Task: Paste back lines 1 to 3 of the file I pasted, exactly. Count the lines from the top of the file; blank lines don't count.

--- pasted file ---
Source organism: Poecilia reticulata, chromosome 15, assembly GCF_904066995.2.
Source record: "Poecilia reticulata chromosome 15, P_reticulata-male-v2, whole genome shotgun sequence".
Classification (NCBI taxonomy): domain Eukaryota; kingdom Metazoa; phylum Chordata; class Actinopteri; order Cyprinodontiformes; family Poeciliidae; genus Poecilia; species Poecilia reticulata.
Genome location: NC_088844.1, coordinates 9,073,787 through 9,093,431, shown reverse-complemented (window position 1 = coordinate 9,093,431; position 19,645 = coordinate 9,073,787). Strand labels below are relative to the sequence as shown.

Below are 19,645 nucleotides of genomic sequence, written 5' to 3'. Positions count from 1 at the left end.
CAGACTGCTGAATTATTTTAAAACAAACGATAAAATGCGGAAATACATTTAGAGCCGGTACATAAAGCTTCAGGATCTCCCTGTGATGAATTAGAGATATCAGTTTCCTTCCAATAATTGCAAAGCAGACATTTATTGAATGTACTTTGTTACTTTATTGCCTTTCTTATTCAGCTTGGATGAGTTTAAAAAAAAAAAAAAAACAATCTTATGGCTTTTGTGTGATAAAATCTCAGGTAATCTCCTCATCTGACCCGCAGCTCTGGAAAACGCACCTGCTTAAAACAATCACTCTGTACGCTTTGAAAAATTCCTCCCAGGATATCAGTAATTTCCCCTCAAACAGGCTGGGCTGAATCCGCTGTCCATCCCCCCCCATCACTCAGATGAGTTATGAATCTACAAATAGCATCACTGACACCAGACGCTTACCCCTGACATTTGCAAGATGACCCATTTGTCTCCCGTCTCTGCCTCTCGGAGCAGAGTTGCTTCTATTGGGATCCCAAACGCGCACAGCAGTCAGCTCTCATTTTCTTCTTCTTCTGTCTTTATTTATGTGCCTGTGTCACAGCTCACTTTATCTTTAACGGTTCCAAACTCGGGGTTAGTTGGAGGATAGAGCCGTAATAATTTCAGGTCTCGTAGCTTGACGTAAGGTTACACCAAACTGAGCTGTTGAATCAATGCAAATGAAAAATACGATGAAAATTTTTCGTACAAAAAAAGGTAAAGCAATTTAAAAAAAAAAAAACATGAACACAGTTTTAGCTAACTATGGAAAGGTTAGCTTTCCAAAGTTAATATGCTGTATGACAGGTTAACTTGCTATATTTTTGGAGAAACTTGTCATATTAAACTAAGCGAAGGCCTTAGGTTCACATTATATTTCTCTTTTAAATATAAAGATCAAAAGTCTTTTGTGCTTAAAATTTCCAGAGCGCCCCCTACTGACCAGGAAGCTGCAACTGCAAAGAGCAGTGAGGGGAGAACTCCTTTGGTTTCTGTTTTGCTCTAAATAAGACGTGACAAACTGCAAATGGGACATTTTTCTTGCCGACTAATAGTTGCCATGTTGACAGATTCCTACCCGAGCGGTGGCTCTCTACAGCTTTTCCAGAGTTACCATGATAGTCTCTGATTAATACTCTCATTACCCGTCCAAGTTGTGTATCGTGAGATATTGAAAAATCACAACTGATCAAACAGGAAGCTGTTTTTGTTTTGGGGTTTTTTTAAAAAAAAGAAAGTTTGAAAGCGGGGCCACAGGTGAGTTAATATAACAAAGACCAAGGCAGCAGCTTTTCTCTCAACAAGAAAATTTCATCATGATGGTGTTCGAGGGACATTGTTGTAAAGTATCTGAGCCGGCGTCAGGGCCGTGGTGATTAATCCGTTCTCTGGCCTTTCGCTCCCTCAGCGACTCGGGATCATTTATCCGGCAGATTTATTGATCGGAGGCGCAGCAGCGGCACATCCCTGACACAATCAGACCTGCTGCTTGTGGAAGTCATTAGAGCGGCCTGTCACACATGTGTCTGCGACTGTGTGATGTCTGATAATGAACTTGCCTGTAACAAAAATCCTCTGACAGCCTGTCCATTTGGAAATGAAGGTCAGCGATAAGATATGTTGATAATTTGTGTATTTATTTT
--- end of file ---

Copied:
Source organism: Poecilia reticulata, chromosome 15, assembly GCF_904066995.2.
Source record: "Poecilia reticulata chromosome 15, P_reticulata-male-v2, whole genome shotgun sequence".
Classification (NCBI taxonomy): domain Eukaryota; kingdom Metazoa; phylum Chordata; class Actinopteri; order Cyprinodontiformes; family Poeciliidae; genus Poecilia; species Poecilia reticulata.